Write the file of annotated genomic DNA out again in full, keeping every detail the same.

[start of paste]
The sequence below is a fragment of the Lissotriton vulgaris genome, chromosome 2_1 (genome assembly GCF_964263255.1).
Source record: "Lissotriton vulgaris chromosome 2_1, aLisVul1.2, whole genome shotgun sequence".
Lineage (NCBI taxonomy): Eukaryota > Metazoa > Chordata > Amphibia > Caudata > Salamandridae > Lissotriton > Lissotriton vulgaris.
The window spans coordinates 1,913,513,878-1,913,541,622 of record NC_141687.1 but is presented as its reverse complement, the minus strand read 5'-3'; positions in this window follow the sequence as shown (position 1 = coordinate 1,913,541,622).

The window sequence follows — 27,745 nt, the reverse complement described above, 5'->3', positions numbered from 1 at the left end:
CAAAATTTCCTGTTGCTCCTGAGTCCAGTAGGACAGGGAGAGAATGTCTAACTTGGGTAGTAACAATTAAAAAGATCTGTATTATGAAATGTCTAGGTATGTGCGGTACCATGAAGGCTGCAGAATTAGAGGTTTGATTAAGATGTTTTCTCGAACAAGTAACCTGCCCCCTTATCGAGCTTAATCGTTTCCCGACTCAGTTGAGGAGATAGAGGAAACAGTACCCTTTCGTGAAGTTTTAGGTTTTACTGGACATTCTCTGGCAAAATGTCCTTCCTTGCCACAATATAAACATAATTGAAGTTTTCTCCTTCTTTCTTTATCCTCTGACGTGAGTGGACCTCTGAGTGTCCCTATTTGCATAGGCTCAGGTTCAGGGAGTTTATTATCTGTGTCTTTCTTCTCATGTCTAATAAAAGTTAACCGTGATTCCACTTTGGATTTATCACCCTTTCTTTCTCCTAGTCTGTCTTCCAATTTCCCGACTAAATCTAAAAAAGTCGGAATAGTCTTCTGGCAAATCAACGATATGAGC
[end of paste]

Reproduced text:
The sequence below is a fragment of the Lissotriton vulgaris genome, chromosome 2_1 (genome assembly GCF_964263255.1).
Source record: "Lissotriton vulgaris chromosome 2_1, aLisVul1.2, whole genome shotgun sequence".
Lineage (NCBI taxonomy): Eukaryota > Metazoa > Chordata > Amphibia > Caudata > Salamandridae > Lissotriton > Lissotriton vulgaris.
The window spans coordinates 1,913,513,878-1,913,541,622 of record NC_141687.1 but is presented as its reverse complement, the minus strand read 5'-3'; positions in this window follow the sequence as shown (position 1 = coordinate 1,913,541,622).

The window sequence follows — 27,745 nt, the reverse complement described above, 5'->3', positions numbered from 1 at the left end:
CAAAATTTCCTGTTGCTCCTGAGTCCAGTAGGACAGGGAGAGAATGTCTAACTTGGGTAGTAACAATTAAAAAGATCTGTATTATGAAATGTCTAGGTATGTGCGGTACCATGAAGGCTGCAGAATTAGAGGTTTGATTAAGATGTTTTCTCGAACAAGTAACCTGCCCCCTTATCGAGCTTAATCGTTTCCCGACTCAGTTGAGGAGATAGAGGAAACAGTACCCTTTCGTGAAGTTTTAGGTTTTACTGGACATTCTCTGGCAAAATGTCCTTCCTTGCCACAATATAAACATAATTGAAGTTTTCTCCTTCTTTCTTTATCCTCTGACGTGAGTGGACCTCTGAGTGTCCCTATTTGCATAGGCTCAGGTTCAGGGAGTTTATTATCTGTGTCTTTCTTCTCATGTCTAATAAAAGTTAACCGTGATTCCACTTTGGATTTATCACCCTTTCTTTCTCCTAGTCTGTCTTCCAATTTCCCGACTAAATCTAAAAAAGTCGGAATAGTCTTCTGGCAAATCAACGATATGAGC